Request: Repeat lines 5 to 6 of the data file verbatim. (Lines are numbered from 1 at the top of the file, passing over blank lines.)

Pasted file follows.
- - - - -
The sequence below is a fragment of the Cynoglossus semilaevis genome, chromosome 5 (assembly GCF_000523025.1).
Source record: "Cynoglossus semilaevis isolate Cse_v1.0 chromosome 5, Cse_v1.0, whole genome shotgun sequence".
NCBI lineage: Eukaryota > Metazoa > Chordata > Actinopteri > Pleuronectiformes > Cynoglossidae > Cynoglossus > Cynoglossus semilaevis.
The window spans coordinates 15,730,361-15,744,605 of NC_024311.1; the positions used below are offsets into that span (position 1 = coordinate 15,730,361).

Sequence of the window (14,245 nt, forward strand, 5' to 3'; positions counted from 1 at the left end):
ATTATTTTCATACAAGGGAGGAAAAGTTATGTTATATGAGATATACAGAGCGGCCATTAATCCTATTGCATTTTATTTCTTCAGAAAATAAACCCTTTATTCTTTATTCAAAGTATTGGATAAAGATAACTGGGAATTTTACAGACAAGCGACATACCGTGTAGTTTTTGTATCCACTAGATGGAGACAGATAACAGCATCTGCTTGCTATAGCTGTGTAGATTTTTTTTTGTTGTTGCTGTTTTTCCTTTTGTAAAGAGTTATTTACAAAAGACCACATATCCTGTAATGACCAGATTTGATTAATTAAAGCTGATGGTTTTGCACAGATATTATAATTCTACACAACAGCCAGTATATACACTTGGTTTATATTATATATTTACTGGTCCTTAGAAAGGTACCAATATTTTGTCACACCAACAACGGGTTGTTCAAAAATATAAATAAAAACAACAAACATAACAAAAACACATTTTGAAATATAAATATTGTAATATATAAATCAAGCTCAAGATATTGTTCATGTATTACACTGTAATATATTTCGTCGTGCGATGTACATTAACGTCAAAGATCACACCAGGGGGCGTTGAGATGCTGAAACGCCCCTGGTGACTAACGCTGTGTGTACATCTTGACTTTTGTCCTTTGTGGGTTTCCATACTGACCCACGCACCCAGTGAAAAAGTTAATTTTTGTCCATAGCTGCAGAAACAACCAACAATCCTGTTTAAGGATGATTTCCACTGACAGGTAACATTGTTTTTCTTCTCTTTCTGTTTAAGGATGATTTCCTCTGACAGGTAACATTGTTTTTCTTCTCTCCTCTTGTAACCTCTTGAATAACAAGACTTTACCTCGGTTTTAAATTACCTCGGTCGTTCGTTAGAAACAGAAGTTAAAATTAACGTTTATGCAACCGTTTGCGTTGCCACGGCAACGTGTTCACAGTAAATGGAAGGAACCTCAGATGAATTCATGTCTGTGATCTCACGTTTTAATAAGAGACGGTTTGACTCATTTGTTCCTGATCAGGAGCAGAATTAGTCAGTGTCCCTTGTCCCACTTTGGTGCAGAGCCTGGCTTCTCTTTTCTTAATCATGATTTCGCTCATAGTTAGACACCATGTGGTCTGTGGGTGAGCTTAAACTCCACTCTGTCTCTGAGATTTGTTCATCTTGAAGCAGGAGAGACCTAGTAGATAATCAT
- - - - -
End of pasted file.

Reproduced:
Sequence of the window (14,245 nt, forward strand, 5' to 3'; positions counted from 1 at the left end):
ATTATTTTCATACAAGGGAGGAAAAGTTATGTTATATGAGATATACAGAGCGGCCATTAATCCTATTGCATTTTATTTCTTCAGAAAATAAACCCTTTATTCTTTATTCAAAGTATTGGATAAAGATAACTGGGAATTTTACAGACAAGCGACATACCGTGTAGTTTTTGTATCCACTAGATGGAGACAGATAACAGCATCTGCTTGCTATAGCTGTGTAGATTTTTTTTTGTTGTTGCTGTTTTTCCTTTTGTAAAGAGTTATTTACAAAAGACCACATATCCTGTAATGACCAGATTTGATTAATTAAAGCTGATGGTTTTGCACAGATATTATAATTCTACACAACAGCCAGTATATACACTTGGTTTATATTATATATTTACTGGTCCTTAGAAAGGTACCAATATTTTGTCACACCAACAACGGGTTGTTCAAAAATATAAATAAAAACAACAAACATAACAAAAACACATTTTGAAATATAAATATTGTAATATATAAATCAAGCTCAAGATATTGTTCATGTATTACACTGTAATATATTTCGTCGTGCGATGTACATTAACGTCAAAGATCACACCAGGGGGCGTTGAGATGCTGAAACGCCCCTGGTGACTAACGCTGTGTGTACATCTTGACTTTTGTCCTTTGTGGGTTTCCATACTGACCCACGCACCCAGTGAAAAAGTTAATTTTTGTCCATAGCTGCAGAAACAACCAACAATCCTGTTTAAGGATGATTTCCACTGACAGGTAACATTGTTTTTCTTCTCTTTCTGTTTAAGGATGATTTCCTCTGACAGGTAACATTGTTTTTCTTCTCTCCTCTTGTAACCTCTTGAATAACAAGACTTTACCTCGGTTTTAAATTACCTCGGTCGTTCGTTAGAAACAGAAGTTAAAATTAACGTTTATGCAACCGTTTGCGTTGCCACGGCAACGTGTTCACAGTAAATGGAAGGAACCTCAGATGAATTCATGTCTGTGATCTCACGTTTTAATAAGAGACGGTTTGACTCATTTGTTCCTGATCAGGAGCAGAATTAGTCAGTGTCCCTTGTCCCACTTTGGTGCAGAGCCTGGCTTCTCTTTTCTTAATCATGATTTCGCTCATAGTTAGACACCATGTGGTCTGTGGGTGAGCTTAAACTCCACTCTGTCTCTGAGATTTGTTCATCTTGAAGCAGGAGAGACCTAGTAGATAATCAT